2. The modular air treatment assembly according to claim 1, wherein the at least one of a plurality of disparate air treatment modules comprises at least one of a dehumidifier module, a swamp cooler module, a heater module, and an air cleaner module.
3. The modular air treatment assembly according to claim 2, wherein the airflow module comprises a crossflow blower.
4. The modular air treatment assembly according to claim 3, wherein the airflow module comprises a scroll for at least partially defining an air flow path.
5. The modular air treatment assembly according to claim 2, wherein the at least one of a plurality of disparate air treatment modules for the dehumidifier comprises a heat exchanger and a compressor fluidly connected to the heat exchanger.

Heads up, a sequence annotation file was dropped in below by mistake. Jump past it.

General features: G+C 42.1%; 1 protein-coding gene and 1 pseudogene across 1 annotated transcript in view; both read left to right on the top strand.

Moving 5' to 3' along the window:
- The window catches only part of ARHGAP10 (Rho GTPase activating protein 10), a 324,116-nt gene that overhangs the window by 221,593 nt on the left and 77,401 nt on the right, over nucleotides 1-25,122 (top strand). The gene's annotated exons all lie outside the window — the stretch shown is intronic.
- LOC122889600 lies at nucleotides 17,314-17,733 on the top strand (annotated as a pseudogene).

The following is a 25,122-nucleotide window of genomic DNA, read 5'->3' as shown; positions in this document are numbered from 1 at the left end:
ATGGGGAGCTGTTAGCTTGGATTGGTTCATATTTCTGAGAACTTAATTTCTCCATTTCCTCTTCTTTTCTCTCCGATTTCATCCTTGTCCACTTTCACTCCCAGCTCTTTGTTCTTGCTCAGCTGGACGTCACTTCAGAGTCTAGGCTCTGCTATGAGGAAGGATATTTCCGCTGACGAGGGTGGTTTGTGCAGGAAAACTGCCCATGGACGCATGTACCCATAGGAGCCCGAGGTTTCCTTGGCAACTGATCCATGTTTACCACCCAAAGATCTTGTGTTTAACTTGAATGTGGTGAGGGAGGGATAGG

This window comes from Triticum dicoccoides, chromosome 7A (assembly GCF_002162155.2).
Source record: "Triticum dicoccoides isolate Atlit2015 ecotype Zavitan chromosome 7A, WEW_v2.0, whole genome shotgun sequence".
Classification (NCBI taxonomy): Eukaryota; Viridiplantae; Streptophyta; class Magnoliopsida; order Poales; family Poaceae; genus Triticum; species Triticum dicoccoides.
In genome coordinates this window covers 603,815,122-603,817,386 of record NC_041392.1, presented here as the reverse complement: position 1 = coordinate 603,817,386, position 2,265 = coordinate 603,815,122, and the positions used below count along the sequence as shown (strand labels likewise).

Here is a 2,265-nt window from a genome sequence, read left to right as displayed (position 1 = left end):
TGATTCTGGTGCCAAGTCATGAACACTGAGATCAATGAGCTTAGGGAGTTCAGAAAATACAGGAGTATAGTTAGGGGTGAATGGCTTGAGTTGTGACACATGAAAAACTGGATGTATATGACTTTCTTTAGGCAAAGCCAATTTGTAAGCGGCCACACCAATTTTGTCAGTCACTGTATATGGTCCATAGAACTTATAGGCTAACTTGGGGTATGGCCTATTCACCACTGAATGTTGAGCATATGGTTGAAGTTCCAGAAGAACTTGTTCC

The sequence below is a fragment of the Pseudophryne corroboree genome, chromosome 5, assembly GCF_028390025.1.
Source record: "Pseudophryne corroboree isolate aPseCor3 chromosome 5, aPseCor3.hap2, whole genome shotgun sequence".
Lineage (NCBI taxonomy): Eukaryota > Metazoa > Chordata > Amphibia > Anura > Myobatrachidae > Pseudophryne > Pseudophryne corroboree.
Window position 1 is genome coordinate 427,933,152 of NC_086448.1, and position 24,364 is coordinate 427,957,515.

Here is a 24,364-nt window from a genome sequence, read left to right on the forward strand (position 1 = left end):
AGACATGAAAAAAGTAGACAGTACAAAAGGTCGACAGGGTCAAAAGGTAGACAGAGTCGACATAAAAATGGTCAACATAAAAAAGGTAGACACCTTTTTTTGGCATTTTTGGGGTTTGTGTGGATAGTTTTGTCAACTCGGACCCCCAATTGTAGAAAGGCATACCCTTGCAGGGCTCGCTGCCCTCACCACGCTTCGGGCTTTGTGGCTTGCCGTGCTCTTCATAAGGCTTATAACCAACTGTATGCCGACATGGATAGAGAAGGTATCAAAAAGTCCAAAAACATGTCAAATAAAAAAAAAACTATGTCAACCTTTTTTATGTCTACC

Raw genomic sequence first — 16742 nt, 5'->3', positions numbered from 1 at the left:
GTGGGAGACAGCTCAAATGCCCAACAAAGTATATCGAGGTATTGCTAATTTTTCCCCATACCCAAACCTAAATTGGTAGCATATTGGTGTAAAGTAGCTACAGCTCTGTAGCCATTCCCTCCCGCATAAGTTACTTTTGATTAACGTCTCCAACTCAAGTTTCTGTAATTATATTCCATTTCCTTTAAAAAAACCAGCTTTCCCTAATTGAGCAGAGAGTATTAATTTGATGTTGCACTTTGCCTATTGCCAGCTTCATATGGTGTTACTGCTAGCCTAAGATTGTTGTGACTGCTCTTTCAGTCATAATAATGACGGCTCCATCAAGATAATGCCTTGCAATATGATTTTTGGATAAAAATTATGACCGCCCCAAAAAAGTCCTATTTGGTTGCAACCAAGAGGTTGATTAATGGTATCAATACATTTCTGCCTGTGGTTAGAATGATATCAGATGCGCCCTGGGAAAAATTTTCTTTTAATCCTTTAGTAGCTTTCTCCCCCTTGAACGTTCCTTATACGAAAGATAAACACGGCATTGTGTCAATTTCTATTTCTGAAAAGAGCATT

6. The modular air treatment assembly according to claim 5, wherein the at least one of a plurality of disparate air treatment modules for the dehumidifier further comprises a condensate reservoir.
7. The modular air treatment assembly according to claim 6, wherein the condensate reservoir comprises a bucket mounted to the chassis.
8. The modular air treatment assembly according to claim 5, wherein the condensate reservoir comprises a container mounted to an exterior portion of the modular air treatment assembly.
9. The modular air treatment assembly according to claim 2, wherein the at least one of a plurality of disparate air treatment modules for the air cleaner comprises at least one of a filter and an electrostatic precipitator.
10. The modular air treatment assembly according to claim 9, wherein the at least one of the filter and the electrostatic precipitator is one of upstream and downstream of the air flow module.